Duty to Provide Emergency Medical Care



Duty to Provide Emergency Care: The Emergency Medical Treatment and Active Labor Act 

            The United States medical system, though not without its faults, seeks to ease access to emergency medical care and give provide lifesaving care to those in need.  

Prior to 1986, private hospital emergency rooms could turn away patients, even if they were in desperate need of medical treatment. Since private hospitals could turn away indigent patients (a practice known as “patient dumping”), public hospitals became overcrowded. To address this issue, Congress passed the Emergency Medical Treatment and Active Labor Act (which we’ll refer to as the “Act”) in 1986.

This presentation will focus on how the Act’s provisions and requirements have affected patients’ access to emergency medicine. 

Basics of the Act

            The Act applies in all 50 states and can be enforced in federal court. Every hospital which receives any federal government funding must abide by its provisions. Because the vast majority hospital accepts Medicare and/or Medicaid, the Act must be followed by almost all hospitals.

The Act prevents doctors and physicians in emergency rooms from dumping a patient to other hospitals because of lack of insurance, race, creed, sex, or nationality. Initially, the law only applied to emergency departments operating within hospitals, but its reach has expanded to cover a wide array of other venues for medical services, including departments within a hospital, urgent care facilities, outpatient surgery centers, psychiatric facilities, and even ambulances.[1]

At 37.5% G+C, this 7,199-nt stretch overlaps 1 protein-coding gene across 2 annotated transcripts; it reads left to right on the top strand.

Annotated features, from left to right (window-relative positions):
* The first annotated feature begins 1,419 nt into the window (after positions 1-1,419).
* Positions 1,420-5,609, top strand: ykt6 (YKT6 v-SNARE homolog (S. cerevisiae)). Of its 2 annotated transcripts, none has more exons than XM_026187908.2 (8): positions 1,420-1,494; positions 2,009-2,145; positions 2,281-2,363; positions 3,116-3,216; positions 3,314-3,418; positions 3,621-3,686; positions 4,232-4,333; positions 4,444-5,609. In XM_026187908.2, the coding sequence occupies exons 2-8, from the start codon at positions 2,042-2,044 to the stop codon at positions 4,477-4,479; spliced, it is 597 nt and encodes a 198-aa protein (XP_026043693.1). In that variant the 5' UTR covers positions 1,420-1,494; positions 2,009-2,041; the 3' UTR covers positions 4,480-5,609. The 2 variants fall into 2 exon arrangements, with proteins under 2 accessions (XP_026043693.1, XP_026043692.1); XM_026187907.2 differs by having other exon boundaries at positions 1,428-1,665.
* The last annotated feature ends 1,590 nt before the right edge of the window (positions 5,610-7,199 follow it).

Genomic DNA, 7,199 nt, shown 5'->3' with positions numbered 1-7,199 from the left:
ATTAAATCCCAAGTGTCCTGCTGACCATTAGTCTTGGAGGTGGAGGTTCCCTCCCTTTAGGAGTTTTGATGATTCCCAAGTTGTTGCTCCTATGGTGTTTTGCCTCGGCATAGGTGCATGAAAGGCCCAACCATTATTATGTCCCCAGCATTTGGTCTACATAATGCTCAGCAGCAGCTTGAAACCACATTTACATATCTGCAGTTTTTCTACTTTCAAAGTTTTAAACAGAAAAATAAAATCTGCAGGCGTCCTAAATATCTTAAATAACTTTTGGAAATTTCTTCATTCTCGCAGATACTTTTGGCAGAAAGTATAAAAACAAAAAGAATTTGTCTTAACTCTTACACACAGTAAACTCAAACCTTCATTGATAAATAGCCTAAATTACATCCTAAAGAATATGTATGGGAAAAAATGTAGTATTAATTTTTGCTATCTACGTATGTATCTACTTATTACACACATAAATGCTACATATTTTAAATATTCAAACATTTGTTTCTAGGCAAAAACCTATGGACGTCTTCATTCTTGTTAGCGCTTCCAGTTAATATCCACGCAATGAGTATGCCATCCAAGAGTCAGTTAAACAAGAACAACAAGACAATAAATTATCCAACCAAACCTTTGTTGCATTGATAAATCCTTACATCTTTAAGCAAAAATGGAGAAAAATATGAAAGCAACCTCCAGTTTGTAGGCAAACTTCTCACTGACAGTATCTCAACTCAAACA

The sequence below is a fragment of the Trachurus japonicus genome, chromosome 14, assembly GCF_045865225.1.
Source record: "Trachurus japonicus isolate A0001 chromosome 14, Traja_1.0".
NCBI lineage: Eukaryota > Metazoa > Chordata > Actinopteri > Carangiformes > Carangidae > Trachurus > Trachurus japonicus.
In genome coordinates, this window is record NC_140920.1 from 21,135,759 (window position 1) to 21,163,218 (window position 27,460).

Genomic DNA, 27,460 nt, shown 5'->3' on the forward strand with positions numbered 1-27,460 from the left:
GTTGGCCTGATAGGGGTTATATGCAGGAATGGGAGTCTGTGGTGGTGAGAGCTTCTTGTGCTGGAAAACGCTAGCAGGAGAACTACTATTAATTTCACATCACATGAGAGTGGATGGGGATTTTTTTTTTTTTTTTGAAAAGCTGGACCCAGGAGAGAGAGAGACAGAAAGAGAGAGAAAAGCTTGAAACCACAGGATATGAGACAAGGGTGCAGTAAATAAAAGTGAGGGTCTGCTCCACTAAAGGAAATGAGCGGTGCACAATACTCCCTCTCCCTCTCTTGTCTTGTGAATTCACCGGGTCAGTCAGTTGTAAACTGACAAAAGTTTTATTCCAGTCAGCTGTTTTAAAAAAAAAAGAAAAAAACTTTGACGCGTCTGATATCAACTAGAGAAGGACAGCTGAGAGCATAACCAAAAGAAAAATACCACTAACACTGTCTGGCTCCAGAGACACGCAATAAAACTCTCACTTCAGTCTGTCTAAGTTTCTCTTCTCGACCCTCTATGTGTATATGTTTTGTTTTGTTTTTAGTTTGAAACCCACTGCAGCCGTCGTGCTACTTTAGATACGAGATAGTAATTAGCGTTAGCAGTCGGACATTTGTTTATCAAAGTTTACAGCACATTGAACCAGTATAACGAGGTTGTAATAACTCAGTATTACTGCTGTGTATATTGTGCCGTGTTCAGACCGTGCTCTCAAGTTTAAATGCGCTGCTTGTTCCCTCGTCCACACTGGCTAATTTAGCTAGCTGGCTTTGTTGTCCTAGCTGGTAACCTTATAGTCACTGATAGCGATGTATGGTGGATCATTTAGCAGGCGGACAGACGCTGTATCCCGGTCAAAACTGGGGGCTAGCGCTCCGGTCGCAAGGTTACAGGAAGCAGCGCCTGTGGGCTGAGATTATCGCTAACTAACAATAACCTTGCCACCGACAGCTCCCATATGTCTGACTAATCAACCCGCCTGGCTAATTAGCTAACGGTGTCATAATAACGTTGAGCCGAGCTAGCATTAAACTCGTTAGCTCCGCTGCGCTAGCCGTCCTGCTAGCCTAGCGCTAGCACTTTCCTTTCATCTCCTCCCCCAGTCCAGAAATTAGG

The Act applies to patients with emergency medical conditions, which are defined as conditions that manifests acute symptoms of sufficient severity that are expected to result in

(1) the health of the person being in serious jeopardy,

(2) a serious impairment of bodily functions, or

(3) serious dysfunction of any bodily organ.

It also covers pregnant women having contractions. In addition, the Act requires that hospitals provide the same care to US citizens, legal immigrants, and illegal immigrants.[2]

Specific Provisions of the Act

            The Act requires that emergency medical services providers:

(1) screen every person seeking help for an emergency medical condition; and

(2) if an emergency medical condition exists, render stabilizing treatment or transfer the patient to a facility that can render such treatment.

            The purpose of the medical screening is to determine whether the patient has a medical condition that requires immediate treatment. While the Act does not define the term “appropriate screening,” courts have found that to comply, all screenings must be reasonably calculated to identify critical medical conditions and be applied uniformly to patients with similar symptoms. How hospitals implement these two requirements varies based on the types of diagnostic tools that are available and how the hospital wants to treat patients. The effects of these two requirements are that all patients, regardless of whether they can pay, must receive the same initial medical care.[3]

Once a physician determines that a person suffers from an emergency condition that requires immediate treatment, she must either render stabilizing treatment or transfer the patient to another facility that can provide the treatment. Physicians are only required to stabilize patients if doing such is within their skills and their facilities’ capabilities. Stabilizing treatment means treatment that preserves the patient’s health and prevent it from deteriorating further. If an emergency physician decides to transfer the patient, she must take steps to minimize the risks to the patient’s health during the trip.[4]